Monthly Archives: July 2011

Ben Butler Faces The Future

If anyone was at the epicenter of emancipation in the late spring and summer of 1861, it was Gen. Benjamin Butler, commanding federal forces in and around Fortress Monroe, Virginia. It was he who made the fateful decision in late … Continue reading

Posted in Uncategorized | Leave a comment

Were There Black Soldiers in July 1861? Part 2

Yesterday’s Disunion in the New York Times has a timely piece written by Kate Masur, which provides additional perspective on whether African Americans served as soldiers in the early months of the Civil War. In it, she recounts the story of John … Continue reading

Posted in Uncategorized | 2 Comments

Were There Black Soldiers in July 1861?

In blogs and internet discussion groups, Civil War buffs and scholars debate ad nauseam whether African Americans fought for the Confederacy during the Civil War. The topic generates enormous interest, but with little resolution despite the fact that reliable historical … Continue reading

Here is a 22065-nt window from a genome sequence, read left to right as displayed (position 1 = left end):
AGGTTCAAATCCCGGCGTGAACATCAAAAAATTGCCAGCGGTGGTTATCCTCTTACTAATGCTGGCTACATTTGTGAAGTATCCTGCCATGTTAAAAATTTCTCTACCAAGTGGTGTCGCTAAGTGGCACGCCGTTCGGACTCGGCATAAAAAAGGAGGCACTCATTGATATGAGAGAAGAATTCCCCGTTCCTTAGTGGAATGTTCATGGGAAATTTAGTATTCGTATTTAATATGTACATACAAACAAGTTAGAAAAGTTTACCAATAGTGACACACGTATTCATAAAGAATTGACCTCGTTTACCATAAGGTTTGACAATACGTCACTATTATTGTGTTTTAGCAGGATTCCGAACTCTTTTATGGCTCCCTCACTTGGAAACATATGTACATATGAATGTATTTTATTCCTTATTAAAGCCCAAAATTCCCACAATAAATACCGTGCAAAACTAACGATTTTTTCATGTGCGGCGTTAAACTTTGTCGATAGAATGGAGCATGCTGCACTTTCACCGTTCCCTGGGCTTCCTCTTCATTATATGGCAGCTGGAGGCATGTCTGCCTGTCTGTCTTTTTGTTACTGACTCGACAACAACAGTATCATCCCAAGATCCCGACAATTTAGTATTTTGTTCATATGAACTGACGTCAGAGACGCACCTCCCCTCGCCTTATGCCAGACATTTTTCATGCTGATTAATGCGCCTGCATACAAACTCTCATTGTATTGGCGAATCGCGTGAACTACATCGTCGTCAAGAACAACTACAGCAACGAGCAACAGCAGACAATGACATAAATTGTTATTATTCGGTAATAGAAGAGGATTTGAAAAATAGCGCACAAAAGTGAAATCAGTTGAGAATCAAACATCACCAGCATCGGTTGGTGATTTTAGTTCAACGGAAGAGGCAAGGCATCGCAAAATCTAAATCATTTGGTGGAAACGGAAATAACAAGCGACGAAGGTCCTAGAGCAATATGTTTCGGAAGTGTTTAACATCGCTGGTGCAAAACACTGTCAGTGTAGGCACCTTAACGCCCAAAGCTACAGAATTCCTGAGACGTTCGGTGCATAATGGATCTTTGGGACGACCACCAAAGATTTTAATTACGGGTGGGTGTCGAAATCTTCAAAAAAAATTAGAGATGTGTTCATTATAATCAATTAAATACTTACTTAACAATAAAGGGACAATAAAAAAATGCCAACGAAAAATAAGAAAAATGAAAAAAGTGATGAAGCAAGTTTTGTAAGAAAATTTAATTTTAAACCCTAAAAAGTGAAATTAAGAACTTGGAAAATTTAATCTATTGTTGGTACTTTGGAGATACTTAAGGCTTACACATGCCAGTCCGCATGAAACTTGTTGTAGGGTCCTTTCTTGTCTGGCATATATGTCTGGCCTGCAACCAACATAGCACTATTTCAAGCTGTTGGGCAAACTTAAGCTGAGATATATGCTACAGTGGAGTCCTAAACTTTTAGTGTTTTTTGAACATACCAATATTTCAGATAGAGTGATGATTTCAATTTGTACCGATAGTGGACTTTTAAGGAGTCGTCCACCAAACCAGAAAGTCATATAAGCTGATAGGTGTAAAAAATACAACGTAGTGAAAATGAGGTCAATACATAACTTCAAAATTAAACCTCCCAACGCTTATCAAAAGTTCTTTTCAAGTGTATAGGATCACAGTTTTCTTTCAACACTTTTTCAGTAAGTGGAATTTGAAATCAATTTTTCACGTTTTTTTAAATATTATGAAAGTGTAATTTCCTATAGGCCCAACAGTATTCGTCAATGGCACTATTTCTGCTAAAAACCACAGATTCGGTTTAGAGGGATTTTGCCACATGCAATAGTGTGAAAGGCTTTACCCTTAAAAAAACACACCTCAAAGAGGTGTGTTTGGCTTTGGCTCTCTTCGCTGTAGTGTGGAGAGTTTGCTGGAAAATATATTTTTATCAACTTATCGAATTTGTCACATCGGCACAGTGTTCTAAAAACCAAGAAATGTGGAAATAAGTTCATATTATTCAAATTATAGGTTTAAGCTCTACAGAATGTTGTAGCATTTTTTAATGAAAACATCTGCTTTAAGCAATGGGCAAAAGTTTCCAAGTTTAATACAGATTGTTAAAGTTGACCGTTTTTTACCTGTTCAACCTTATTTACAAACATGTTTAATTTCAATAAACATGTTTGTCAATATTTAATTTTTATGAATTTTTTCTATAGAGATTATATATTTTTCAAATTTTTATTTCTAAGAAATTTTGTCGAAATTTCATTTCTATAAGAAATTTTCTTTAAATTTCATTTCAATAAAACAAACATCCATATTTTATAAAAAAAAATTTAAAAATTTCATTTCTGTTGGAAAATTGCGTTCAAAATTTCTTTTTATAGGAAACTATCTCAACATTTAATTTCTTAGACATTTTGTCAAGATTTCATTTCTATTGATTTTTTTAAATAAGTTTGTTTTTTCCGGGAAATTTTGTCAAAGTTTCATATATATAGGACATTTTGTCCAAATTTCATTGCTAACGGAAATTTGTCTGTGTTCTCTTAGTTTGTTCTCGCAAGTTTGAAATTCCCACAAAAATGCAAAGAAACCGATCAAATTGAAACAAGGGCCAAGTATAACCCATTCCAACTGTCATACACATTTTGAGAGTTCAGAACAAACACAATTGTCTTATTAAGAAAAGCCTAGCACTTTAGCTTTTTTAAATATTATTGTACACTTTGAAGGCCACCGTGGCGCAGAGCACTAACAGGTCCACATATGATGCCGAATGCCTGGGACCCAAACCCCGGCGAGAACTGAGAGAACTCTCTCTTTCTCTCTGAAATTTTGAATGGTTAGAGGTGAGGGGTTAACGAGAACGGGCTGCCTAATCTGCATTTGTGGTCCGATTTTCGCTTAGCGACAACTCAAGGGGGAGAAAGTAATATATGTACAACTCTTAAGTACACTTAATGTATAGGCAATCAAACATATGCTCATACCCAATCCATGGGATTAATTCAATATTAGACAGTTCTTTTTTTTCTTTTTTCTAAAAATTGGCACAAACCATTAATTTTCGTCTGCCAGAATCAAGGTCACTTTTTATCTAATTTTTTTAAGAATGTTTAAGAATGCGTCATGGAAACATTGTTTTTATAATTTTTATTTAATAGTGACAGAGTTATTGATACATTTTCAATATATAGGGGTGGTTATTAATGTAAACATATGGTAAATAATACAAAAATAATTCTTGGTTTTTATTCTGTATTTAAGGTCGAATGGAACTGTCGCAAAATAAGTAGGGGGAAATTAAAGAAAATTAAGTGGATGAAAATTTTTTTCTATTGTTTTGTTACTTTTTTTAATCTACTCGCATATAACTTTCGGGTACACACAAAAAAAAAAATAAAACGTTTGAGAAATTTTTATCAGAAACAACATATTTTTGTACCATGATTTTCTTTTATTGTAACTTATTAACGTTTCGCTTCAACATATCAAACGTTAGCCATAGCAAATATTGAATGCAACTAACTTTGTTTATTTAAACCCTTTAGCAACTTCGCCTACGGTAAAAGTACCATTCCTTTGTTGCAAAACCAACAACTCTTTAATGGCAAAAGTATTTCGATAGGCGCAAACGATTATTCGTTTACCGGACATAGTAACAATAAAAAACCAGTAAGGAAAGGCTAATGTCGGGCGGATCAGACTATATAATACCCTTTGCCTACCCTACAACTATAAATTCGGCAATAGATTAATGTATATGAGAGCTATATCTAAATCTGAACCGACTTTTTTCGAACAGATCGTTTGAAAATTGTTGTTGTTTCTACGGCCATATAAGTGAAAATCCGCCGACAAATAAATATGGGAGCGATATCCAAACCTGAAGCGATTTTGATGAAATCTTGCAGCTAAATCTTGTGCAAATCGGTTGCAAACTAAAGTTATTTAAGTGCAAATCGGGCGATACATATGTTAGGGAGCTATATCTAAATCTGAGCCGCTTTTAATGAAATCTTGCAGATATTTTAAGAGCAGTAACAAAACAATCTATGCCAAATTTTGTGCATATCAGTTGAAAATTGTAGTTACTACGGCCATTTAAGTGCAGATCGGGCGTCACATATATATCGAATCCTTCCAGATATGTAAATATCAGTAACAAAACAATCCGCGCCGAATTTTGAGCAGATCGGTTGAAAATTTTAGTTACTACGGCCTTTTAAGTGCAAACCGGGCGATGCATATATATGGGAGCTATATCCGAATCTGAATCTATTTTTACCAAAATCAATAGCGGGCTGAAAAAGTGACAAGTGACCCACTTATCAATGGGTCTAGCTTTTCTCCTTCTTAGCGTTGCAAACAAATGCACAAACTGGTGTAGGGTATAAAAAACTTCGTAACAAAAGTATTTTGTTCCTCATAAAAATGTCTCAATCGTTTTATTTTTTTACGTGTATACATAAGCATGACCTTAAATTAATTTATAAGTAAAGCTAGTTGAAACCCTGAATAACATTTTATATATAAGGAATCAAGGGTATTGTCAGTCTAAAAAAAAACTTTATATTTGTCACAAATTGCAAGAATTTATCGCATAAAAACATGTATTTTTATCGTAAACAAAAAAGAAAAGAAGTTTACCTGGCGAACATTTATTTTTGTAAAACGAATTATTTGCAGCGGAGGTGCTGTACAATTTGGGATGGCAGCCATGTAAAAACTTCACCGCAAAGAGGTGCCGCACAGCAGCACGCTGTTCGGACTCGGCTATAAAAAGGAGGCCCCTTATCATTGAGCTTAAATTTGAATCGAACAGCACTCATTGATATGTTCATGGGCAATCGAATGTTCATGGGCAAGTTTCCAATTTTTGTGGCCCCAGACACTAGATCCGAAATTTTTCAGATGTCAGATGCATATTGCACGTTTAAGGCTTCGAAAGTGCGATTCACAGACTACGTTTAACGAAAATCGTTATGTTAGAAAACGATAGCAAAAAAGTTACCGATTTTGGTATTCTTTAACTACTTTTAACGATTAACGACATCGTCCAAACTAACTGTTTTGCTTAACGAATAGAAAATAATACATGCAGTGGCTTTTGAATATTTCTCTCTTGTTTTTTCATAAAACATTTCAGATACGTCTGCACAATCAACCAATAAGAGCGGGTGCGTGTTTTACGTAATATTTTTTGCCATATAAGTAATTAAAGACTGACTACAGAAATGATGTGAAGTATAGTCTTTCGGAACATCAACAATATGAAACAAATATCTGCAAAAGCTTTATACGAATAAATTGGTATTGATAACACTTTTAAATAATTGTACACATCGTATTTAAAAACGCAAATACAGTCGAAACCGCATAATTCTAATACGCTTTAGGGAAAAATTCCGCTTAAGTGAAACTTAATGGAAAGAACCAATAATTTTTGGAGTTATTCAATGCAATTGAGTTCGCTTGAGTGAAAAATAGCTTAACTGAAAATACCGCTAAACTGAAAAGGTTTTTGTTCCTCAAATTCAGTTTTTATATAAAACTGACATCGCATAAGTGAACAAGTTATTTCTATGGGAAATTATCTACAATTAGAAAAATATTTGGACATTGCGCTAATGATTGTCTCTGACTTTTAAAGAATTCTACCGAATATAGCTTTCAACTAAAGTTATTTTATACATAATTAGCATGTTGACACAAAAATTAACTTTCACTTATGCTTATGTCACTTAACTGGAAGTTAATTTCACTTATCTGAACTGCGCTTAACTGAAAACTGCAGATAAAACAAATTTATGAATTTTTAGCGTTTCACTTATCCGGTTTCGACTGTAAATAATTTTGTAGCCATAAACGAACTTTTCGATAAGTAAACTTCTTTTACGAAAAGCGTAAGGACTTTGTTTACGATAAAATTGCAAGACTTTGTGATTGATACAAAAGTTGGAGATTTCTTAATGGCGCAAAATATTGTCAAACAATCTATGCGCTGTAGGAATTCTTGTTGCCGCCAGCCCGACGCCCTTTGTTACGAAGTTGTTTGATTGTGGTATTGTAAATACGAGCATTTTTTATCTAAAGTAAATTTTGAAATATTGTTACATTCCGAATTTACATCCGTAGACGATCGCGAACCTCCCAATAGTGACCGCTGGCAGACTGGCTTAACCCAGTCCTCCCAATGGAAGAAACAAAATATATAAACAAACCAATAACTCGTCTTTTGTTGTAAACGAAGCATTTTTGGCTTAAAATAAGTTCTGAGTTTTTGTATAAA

Posted in Uncategorized | 8 Comments

Congressional Ambivalence – July 1861

With the passage of July 9 resolution in the U.S. House of Representatives absolving the Union army of capturing fugitive slaves and the introduction of the Slaveholders’ Rebellion Bill in the U.S. Senate on July 16, the opponents of slavery … Continue reading

Posted in Uncategorized | Leave a comment

The Slaveholders’ Rebellion Bill

The July 8 edition of Civil War Emancipation discussed the lead taken by Congress in Summer 1861 in nudging the United States in the direction of emancipation, at the same time Lincoln was attempting to placate Unionist slaveholders in the border … Continue reading

Posted in Uncategorized | Leave a comment

Limits of the Contraband Policy

The July 10 edition of Civil War Emancipation featured a letter from Maryland Congressman Charles Calvert to Abraham Lincoln complaining about the state’s slaves fleeing their owners and finding refuge in Union army camps, even accompanying the troops across the Potomac … Continue reading

Posted in Uncategorized | 1 Comment

Slaves as Confederate Cannon Fodder?

Desperate to escape bondage, slaves fled to Union forces any way they could when presented with the opportunity. The federal army, of course, became the main sanctuary for slaves during the Civil War. However, when given a chance to flee to … Continue reading

Posted in Uncategorized | 2 Comments